Unexpectedly Intriguing!
02 August 2010

It's time once again for us to stick our proverbial necks out and do our darnedest to predict where stock prices will go in the month ahead!

Before we get there though, it's long past time that we update our chart showing our stock price prediction track record since we first began offering regular month-ahead forecasts back in April 2009.

S&P 500 Average Monthly Index Value Forecast, July 2008 through August 2010, with Accelerations of AMIV and TYDPS from January 2001 through 2011Q2 (Forecast) Here, we've divided our predicted forecast range into two zones, one from April 2009 through April 2010, which we've indicated by the blue-shaded region, and the other from April 2010 through August 2010, which we've indicated with the orange-shaded region.

The difference between the two forecast zones comes down to the methods we utilized to produce the forecasts within each zone. The blue-shaded region is based upon our direct method for determining the likely range into which the average daily closing price for the S&P 500 will fall in a given month during a period of disorder in the market, for which we were able to identify the specific future quarter in time that investors had focused upon in setting stock prices, given the changes in the growth rate of dividends per share expected in that future quarter.

Meanwhile, the orange-shaded region indicates the periods during which we haven't had that data available to us to be able to make such a determination. Instead, we've been solving the inverse problem by using the changes we've observed in the growth rate of stock prices to infer what the changes in the growth rate of dividends per share would have to be to coincide with those changes, which we've assumed applies for a future quarter in time beyond the dividend futures data we have had available to us, and which we've then used to create our forecast for where stock prices will go.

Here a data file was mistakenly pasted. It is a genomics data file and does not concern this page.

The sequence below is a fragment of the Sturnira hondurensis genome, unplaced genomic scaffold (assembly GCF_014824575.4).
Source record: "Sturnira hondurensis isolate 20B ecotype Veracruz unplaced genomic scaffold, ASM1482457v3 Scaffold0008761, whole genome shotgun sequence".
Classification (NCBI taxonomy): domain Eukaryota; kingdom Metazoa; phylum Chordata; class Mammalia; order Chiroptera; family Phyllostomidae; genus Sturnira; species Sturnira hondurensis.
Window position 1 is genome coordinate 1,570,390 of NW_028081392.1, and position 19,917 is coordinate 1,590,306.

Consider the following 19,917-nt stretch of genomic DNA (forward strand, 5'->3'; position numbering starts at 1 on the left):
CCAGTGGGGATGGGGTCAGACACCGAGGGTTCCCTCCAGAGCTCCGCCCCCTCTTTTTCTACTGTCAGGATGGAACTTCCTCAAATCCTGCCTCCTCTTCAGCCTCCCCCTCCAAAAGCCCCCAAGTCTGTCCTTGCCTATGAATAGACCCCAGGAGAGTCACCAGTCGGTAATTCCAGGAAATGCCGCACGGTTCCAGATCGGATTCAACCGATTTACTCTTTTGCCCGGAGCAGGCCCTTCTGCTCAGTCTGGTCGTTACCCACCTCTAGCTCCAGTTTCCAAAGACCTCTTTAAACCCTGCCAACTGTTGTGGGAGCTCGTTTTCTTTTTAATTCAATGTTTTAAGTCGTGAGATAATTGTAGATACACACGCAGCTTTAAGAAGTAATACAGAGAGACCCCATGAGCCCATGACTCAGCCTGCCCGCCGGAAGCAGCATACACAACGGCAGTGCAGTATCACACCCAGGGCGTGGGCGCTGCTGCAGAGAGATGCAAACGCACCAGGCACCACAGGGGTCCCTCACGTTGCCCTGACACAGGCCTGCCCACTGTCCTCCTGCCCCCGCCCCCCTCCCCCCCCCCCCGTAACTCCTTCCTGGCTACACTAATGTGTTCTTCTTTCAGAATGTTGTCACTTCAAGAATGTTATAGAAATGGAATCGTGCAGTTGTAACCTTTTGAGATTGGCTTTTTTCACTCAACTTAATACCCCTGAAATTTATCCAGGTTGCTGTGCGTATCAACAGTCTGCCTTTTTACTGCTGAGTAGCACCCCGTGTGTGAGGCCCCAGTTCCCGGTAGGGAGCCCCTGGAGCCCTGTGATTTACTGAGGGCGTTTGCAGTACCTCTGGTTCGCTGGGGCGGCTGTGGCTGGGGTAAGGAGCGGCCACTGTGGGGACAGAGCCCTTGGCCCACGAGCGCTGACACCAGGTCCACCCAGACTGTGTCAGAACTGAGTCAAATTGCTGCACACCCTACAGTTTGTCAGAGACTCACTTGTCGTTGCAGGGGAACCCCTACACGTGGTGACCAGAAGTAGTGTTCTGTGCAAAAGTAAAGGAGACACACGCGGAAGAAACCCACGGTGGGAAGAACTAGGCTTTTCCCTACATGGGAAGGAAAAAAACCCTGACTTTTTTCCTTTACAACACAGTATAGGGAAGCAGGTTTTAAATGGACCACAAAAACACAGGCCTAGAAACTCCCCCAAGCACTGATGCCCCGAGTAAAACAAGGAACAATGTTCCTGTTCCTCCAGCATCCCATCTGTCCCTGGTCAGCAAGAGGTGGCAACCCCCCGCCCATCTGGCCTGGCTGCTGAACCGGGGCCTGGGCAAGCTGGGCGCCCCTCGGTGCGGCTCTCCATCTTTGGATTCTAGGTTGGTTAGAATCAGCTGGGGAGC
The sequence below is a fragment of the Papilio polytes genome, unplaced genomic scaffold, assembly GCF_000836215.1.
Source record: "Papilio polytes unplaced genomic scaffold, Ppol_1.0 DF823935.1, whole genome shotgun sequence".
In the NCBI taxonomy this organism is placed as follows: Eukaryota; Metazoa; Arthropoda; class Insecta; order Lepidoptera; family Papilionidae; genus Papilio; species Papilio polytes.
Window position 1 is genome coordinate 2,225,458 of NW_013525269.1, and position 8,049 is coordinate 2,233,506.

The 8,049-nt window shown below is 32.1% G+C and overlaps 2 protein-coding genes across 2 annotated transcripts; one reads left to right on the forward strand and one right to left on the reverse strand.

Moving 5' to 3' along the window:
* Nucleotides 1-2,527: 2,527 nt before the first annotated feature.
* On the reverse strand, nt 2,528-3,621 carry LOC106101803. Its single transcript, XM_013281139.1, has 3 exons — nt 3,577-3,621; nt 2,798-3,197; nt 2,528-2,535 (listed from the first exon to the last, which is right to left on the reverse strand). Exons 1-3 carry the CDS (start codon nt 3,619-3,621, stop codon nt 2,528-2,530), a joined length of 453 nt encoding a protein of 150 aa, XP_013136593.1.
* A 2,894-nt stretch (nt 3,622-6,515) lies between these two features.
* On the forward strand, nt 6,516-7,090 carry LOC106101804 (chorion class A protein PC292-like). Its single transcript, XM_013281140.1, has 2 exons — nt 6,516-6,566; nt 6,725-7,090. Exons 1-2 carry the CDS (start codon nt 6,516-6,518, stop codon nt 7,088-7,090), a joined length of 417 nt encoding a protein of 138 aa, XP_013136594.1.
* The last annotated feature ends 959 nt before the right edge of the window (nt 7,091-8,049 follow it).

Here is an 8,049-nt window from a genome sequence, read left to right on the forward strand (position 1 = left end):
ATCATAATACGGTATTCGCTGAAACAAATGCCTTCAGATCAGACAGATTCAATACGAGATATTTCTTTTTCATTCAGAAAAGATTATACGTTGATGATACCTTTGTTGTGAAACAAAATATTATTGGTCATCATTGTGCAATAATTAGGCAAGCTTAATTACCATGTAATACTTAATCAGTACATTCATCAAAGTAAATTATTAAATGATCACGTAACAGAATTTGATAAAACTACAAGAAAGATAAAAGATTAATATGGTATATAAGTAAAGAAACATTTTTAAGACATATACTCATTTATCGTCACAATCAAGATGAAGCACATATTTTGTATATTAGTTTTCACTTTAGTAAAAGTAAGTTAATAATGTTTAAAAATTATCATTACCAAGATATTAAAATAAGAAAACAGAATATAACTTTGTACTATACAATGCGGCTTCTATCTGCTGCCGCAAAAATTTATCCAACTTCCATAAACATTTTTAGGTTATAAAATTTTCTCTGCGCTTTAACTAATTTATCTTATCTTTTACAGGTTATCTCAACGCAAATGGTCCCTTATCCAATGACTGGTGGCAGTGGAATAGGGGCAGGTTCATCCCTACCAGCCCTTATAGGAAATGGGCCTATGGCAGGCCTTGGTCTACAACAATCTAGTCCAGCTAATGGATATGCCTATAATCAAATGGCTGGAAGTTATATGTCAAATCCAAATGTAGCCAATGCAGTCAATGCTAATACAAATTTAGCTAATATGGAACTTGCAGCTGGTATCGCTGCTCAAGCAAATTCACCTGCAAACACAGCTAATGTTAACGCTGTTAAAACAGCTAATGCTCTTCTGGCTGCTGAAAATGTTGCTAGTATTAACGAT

Our second chart shows what we've documented for the changes in both dividends per share and stock prices that we've observed through 2 August 2010.

As you might expect, our inverse method would appear to be more subject to larger errors in our forecasts than our direct method. We've also noted that the amount of noise in the stock markets has also been greater during this period, which also contributes to the larger errors that we've recorded between our forecast ranges and where stock prices have gone. Most specifically, this applies to the so-called "flash crash" that occurred at 2:45 PM on 6 May 2010, but would also apply to the earnings-driven rallies that have taken place beginning in July 2010 should these not be backed by corresponding increases in future cash dividends.

Unfortunately for us, the dividend futures data we currently have available only extends through the second quarter of 2011, where we think investors may have instead focused their attention on how the growth rate of dividends per share will be changing further beyond that point in time. As a result, we will have to use our inverse method to anticipate where stock prices will go in August 2010.

Here, we anticipate that the average daily closing prices of the S&P 500 in August 2010 will fall into a range between 1123 and 1175.

At least for now. One thing we observed with our forecast for July 2010 is that stock prices did indeed drop into the original range we had predicted during the first third of the month, then began rising to reach where our model would have forecast they would be next (which we thought would be August), using the dividend futures data we had available at the beginning of July and assuming that stock prices would hit the middle of our originally forecast range in July.

So, just for fun, and in case the market gets ahead of our model in just the same way again during this month, we'll share where our model says stocks will go next (which we've labeled as "September" in our notes!): we should see the S&P 500 average between 1074 and 1127.

Or not really. After all, the further forward ahead we look in time using either of the methods we've used regularly since April 2009, the less accurate our forecast should be.

At least, that's our own expectation during these dog days of summer!

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